The findings of this study were consistent with other studies that also reported increased syncytial knots in the P. falciparum-infected placentae [7, 30]. The mechanism accounting for the increase in the volume density of syncytial knot is not clear. Perhaps the increase of syncytial knots counted in this preliminary study could be due to a series of events such as blocking of the spiral arterioles by infected erythrocytes, leading to oxidative stress, thereby leading to apoptotic events at the syncytium. However, it has been reported in another study that significant increase in syncytial knot formation in placental villi indicates the disturbance in the hormonal factors, which may probably lead to altered blood flow [31]. A review article suggested that the pathology that develops in the placenta and the adaptations the placenta undergoes to mitigate this pathology may influence the later health of the mother and the baby [32].

The strength of our preliminary study is the use of stereology to count placental internal architecture (syncytial knots, syncytial necrosis, foetal capillaries, and intervillous spaces) in 1, 600 photomicrographs of placentae affected by malaria compared with controls.

A limitation, however, is the inability to tell how long the parasite has been in the placenta. It may be interesting to quantify by stereology these internal structures of the placenta in early exposure to the parasite and that of late infection in future research. Another limitation worth mentioning is the low number of placentae samples used in this preliminary study, since this could possibly account for the percentage of plasmodium-infected placentae being lower than what other studies have reported, as well as the nonsignificant differences observed in some internal architecture of the plasmodium-infected placentae compared to the uninfected ones.

5. Conclusion

Plasmodium infections during pregnancy have adverse effect on the internal architecture of the placenta that may also explain perinatal outcomes. Our preliminary results add to the knowledge that placental malaria may cause significant increase in the syncytial knots, which signifies early maturation of the placenta.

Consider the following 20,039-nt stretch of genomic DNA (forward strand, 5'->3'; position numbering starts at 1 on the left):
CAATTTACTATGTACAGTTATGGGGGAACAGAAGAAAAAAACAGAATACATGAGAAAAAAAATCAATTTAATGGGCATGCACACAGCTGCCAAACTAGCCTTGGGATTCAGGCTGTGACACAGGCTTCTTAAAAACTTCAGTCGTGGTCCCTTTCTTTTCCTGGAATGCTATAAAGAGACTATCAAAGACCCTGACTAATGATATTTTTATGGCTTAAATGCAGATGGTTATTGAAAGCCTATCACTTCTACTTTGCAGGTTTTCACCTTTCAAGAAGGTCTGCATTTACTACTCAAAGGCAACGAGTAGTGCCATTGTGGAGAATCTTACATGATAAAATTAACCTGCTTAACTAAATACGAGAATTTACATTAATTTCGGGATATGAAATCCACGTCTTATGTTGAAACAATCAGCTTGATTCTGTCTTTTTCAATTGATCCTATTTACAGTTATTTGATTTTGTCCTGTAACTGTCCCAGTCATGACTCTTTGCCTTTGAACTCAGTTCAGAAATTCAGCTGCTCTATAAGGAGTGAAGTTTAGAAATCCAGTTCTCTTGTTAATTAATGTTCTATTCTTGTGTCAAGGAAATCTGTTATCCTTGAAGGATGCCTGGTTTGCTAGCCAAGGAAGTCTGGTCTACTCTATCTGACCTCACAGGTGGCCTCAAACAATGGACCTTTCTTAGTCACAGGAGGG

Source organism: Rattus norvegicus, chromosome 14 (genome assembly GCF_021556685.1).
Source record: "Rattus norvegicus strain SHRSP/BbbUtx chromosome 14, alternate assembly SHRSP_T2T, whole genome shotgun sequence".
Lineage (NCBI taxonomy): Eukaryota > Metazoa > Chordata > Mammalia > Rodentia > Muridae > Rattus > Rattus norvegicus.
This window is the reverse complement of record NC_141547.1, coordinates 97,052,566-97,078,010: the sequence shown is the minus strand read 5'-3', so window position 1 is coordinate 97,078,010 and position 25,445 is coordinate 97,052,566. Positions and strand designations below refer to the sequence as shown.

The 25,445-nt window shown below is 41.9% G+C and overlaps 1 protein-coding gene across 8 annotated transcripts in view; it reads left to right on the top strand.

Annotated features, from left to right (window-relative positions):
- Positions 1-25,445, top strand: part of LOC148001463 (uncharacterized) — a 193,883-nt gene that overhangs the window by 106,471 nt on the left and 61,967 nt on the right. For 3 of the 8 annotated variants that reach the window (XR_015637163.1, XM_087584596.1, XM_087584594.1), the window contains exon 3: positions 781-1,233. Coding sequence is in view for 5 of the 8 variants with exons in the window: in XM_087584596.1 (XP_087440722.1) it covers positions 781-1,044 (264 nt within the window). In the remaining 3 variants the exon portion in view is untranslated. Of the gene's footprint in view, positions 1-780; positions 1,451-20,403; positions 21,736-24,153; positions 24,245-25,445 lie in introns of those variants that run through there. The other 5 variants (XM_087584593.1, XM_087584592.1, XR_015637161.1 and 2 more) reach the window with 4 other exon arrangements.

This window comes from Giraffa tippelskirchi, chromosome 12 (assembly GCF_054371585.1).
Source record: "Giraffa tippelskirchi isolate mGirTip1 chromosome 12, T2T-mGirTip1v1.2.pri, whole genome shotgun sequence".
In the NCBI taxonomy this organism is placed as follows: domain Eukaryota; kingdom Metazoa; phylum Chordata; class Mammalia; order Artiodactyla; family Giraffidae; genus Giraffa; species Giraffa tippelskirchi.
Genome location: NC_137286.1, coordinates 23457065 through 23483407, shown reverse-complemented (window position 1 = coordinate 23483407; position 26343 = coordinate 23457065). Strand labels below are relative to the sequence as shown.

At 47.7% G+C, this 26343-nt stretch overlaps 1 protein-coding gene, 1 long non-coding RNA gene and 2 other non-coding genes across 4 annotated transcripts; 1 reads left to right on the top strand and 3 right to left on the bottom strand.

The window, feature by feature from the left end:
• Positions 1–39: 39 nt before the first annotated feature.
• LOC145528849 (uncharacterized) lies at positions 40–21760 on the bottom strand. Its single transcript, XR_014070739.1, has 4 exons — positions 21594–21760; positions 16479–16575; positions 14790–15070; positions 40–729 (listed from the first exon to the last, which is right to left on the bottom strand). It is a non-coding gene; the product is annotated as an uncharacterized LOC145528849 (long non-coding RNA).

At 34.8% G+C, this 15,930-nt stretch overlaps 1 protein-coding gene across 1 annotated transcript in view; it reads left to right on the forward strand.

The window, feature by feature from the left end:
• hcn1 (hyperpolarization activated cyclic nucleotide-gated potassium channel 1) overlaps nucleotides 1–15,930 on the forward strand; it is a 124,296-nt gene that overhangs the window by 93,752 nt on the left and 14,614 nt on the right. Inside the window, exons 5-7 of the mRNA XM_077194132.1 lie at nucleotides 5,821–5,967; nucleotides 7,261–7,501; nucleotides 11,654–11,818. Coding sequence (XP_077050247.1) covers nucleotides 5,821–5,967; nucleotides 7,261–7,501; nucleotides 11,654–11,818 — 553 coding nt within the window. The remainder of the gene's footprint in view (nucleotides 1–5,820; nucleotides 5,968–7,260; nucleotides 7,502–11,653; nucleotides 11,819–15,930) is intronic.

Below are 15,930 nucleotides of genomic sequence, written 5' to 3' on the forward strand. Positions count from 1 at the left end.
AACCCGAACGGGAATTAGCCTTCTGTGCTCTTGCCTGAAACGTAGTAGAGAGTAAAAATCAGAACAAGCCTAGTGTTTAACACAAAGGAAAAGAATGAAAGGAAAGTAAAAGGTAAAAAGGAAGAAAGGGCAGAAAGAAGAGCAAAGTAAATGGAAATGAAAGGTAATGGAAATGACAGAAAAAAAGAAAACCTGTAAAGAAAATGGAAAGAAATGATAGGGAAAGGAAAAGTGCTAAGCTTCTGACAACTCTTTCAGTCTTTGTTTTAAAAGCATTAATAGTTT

Data Availability

The hard copies and electronic data used to support the findings of this study are available from the corresponding author upon request: Dr. Patience B. Tetteh-Quarcoo’s e-mail: patborket2002@yahoo.com or pbtetteh-quarcoo@ug.edu.gh.

Ethical Approval

This work was conducted in accordance with the Declaration of Helsinki (1964). Approval of the Ethical and Protocol Review Committee of the College of Health Sciences, University of Ghana, was obtained for this study, with protocol identification number CHS-Et/M.2 C/2017-2018.

Consent

All participants provided written informed consent.

Disclosure

This research was personally funded by the authors.

Conflicts of Interest

The authors declare that there are no conflicts of interest regarding the publication of this article.

Authors’ Contributions

John Ahenkorah and Fredrick K. Addai conceived the idea. John Ahenkorah and Patience B. Tetteh-Quarcoo designed the experiments. Mercy A. Nuamah, Hanson G. Nuamah, Michael Ntumy, Emmanuel Korankye, Bethel Kwansa–Bentum, and Magdalene Torto participated in collection and processing of samples. John Ahenkorah, Patience B. Tetteh-Quarcoo, Mercy A. Nuamah, Michael Ntumy, Emmanuel Korankye, and Magdalene Torto participated analyses of the data. John Ahenkorah, Patience B. Tetteh-Quarcoo, Mercy A. Nuamah, and Hanson G. Nuamah drafted the manuscript. John Ahenkorah, Patience B. Tetteh-Quarcoo, and Bismarck Hottor contributed to interpretation of the data. John Ahenkorah, Patience B. Tetteh-Quarcoo, Bismarck Hottor, Fredrick K. Addai, Michael Ntumy, and Hanson G. Nuamah developed the structure and arguments for the manuscript. John Ahenkorah, Patience B. Tetteh-Quarcoo, Bismarck Hottor, Fredrick K. Addai, Emmanuel Korankye, Bethel Kwansa–Bentum, and Hanson G. Nuamah made critical revisions and approved the final version. All authors read and approved the final manuscript.

Acknowledgments

The authors would like to thank all staff of the Obstetrics and Gynaecology unit of the Korle-Bu Teaching Hospital and Technologists/Biomedical Scientists of the Department of Anatomy and Medical Microbiology, School of Biomedical and Allied Health Sciences, College of Health Sciences, University of Ghana. Special thanks are due Mr. Bright Gabriel Dzotefe of the Department of Anatomy for his contribution to counting using stereology.